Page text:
Learn how to monitor QoS performance on your private network, including MPLS, SD-WAN, or VPN, using Obkio's DSCP features.Learn more
The final question in this list has to do with ISP performance, and why it should matter in relation to network performance.
Your ISP or Internet service provider is an organization that provides services for accessing, using, or participating in the Internet - so it’s detrimentally important to your organization. As for why you should care about its performance, in short, if you don’t, no one will.
Most ISPs only provide metrics to monitor the backbone or the network core. Which means that they don’t monitor all local loops, nor do they monitor performance to identify when there’s a performance issue. That means that when there is a problem, it’s hard to know when to react, and how to treat the problem.
With ISPs playing such a big part in a company’s ability to perform, it’s important for you to take this into your own hands and start monitoring ISP performance. Luckily, a network performance monitoring tool can do this for you.
Monitoring your ISP performance will allow you to be notified as soon as a problem occurs, so you can treat it before it affects your business in any big way. A network performance monitoring solution will also be able to identify exactly where the problem persists, so you can quickly decide who to put on the job, and where they need to focus their efforts.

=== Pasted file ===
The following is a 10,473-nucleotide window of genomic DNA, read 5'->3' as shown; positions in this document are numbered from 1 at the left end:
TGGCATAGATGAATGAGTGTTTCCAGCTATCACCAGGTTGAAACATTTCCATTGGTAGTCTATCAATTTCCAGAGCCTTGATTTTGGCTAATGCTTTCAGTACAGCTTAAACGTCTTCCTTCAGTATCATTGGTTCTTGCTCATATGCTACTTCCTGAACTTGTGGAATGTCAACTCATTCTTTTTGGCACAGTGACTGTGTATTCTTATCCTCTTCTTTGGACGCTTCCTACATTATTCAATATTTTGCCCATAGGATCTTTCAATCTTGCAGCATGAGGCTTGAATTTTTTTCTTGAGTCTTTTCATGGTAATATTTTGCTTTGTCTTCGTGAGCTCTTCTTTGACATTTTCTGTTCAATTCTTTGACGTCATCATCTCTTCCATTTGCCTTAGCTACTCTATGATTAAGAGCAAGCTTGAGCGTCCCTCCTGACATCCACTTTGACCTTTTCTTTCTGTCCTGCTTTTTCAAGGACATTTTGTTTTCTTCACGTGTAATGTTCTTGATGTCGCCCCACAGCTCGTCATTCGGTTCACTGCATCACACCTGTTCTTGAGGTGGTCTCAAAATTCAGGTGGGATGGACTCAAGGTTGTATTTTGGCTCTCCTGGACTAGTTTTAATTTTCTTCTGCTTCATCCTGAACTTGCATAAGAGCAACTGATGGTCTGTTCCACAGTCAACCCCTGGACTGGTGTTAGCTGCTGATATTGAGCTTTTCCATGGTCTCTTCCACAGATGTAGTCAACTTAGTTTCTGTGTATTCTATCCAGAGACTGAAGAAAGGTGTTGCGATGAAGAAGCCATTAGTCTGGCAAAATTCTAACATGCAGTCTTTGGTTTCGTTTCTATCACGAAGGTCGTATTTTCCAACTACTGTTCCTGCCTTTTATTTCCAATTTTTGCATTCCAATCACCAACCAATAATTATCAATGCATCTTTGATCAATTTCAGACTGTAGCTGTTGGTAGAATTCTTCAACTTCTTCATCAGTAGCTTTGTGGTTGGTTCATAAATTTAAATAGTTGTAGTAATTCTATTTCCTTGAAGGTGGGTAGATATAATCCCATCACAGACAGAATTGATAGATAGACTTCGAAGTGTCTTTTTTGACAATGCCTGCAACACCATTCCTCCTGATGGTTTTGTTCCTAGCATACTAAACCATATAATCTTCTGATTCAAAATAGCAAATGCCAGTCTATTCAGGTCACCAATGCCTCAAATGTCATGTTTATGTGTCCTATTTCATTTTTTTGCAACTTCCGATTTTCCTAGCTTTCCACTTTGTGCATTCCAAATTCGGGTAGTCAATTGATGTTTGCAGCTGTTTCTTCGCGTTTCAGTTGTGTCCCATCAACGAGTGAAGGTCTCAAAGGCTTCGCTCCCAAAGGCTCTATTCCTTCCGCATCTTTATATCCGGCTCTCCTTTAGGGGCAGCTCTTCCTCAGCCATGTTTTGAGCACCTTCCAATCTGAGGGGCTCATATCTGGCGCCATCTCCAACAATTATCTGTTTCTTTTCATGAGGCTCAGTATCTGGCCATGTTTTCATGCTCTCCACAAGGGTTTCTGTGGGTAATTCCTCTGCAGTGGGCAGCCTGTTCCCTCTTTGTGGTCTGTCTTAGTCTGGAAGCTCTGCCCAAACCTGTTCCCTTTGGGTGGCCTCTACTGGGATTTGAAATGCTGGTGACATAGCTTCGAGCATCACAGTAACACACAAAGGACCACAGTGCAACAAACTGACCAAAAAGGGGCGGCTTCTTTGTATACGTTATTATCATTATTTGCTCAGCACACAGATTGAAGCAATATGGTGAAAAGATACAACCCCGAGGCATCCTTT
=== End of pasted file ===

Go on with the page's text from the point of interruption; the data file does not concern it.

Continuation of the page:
Creating a support case any time you have an Internet problem can be long and tiresome. If you don’t know what the problem is, you might be waiting days to get an answer from the support team on the lines of “have you tried restarting your computer?”
If you’re monitoring performance yourself, then you can actually solve a problem, instead of working around it. And with more logs and data provided to you from your monitoring solution, you can actually escalate a support case way faster to people that can fix the issues you’ve identified. Because unfortunately, rebooting your computer doesn’t fix everything.
Now that we’ve run you through some of the basic network performance monitoring questions that we get regularly, are there any others that you’d like answered?
Since this is the first article in this series, we wanted to cover some of the basics. So stay tuned for more blog posts covering an array of different network performance monitoring topics!
If you have any questions you want answered asap, contact one of our network performance experts with any questions or comments you may have!
Monitoring network performance is something that has to be done thoroughly and consistently in order to give you the most accurate metrics. Luckily there’s software out there to do it all for you, so you don’t have to.
Try your hand at network performance with a free trial of Obkio’s network performance monitoring software!
Obkio is a simple Network Monitoring & Troubleshooting SaaS Solution that allows users to continuously monitor the health of their network and core business applications to improve the end-user experience.